private placement securitiesOnly 11 U.S. companies have gone public as of April 20, according to a new report in the San Francisco Chronicletitled, “Why 2016 has been a terrible year for tech IPOs.” For reference, 43 U.S. companies had already gone public by this time last year.

So why are investors and executives alike reluctant to go public in the current market?

As recently as 2014, the IPO market was soaring; 275 IPOs were filed that year, up 23% from the 222 filed in 2013. Total IPOs hit $85 billion that year, compared to $55 billion in 2013. In fact, seven companies raised more than $1 billion in their public offerings. During these years, tech giants like Alibaba, Facebook, and Twitter went public, inspiring others to do so as well.

But the number of IPOs dropped sharply in 2015, with IPO revenues falling by about 60% and no blockbuster IPOs to speak of. So after a string of high-profile IPOs failed to meet expectations, private placement securities are looking very attractive to many companies right now. Plus, not only is there a surplus of private capital available for startups today, but tech companies have become obsessed with achieving unicorn status (a privately held company with a valuation above $1 billion).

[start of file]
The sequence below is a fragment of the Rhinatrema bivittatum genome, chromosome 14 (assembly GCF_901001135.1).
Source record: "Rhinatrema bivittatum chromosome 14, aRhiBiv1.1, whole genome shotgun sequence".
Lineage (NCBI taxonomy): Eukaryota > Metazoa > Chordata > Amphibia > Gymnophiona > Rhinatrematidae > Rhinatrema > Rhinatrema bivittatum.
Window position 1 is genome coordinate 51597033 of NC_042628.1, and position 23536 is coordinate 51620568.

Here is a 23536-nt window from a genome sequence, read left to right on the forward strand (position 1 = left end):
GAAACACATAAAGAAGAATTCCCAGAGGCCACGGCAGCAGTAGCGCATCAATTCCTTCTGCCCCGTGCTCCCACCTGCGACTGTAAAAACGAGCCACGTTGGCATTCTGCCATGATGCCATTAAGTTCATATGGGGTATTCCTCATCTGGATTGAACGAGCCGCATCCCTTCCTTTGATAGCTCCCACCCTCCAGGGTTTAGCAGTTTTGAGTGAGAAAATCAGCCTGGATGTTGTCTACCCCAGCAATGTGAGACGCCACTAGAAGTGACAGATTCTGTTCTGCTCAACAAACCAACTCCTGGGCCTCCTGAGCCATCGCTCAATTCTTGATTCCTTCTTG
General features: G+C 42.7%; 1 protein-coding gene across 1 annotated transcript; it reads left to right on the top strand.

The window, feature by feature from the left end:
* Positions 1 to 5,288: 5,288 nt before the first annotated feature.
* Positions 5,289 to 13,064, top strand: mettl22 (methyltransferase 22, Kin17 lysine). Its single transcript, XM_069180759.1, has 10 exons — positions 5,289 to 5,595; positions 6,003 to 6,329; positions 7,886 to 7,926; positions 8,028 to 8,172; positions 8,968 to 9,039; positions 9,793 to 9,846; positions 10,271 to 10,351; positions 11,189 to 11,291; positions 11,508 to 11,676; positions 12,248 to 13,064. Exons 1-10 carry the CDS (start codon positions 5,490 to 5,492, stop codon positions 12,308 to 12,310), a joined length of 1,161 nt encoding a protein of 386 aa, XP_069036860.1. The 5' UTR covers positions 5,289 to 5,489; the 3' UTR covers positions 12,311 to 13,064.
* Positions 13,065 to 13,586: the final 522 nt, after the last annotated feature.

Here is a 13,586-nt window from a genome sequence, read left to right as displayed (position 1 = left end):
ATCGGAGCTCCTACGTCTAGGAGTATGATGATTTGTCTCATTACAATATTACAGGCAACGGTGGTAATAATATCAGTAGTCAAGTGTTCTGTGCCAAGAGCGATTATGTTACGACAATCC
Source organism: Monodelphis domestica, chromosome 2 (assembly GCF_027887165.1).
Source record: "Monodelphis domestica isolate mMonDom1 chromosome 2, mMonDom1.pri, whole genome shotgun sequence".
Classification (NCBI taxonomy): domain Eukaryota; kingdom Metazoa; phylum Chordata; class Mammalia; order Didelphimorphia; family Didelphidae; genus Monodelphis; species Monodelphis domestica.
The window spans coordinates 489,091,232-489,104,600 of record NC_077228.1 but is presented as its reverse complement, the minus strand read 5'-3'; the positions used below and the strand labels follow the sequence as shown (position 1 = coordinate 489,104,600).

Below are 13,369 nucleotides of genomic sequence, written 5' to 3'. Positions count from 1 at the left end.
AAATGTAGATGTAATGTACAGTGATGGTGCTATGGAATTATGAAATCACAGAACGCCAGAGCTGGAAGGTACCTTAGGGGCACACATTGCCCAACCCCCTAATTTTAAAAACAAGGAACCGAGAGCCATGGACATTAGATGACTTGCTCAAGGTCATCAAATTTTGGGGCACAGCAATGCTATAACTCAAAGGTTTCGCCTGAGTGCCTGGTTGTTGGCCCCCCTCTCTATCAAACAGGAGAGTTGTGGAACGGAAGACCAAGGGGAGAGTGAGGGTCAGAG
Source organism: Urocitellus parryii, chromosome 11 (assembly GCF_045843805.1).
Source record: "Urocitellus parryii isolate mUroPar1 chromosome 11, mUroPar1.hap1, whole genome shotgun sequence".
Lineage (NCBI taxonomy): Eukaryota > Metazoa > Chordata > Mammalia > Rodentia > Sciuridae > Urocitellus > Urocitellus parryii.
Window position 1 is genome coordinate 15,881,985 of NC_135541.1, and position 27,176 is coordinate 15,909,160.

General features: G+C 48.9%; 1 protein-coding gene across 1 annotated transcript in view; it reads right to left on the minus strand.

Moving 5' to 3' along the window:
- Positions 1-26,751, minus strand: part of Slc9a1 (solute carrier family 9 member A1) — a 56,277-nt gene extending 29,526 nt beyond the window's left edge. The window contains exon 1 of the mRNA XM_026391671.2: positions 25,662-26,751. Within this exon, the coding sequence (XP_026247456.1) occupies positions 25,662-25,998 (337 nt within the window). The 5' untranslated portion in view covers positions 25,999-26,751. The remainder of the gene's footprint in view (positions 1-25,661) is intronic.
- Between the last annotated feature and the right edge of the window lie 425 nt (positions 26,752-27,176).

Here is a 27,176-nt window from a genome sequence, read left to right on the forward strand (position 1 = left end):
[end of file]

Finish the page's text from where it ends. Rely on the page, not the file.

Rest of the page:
Of course, there’s a reason unicorns are so rare. Just look at Theranos.

Theranos was once the darling of Silicon Valley. A fresh startup with an attractive young founder, high profile investors, and “disruptive” new technology. This April, the SEC launched a criminal investigation into Theranos for misleading investors, and even the best corporate and securities lawyers in the world may not be able to help the company survive.

So what can investors take away from the state of the IPO market and the Theranos debacle? Neither private placement securities nor IPOs will help a company with a lousy business model. Ultimately, the truth will come out.

For many startups looking to raise capital in 2016, private placement securities are looking like the safer bet. Many securities law firms will tell you that private placement offerings are essentially the opposite of an Initial Public Offering. Rather than offering stock to the public through an IPO, many companies will first seek to raise capital through private placement securities instead.

Even so, every company has unique needs. For help moving forward, contact our securities lawyers for more information on all of the options available to you.

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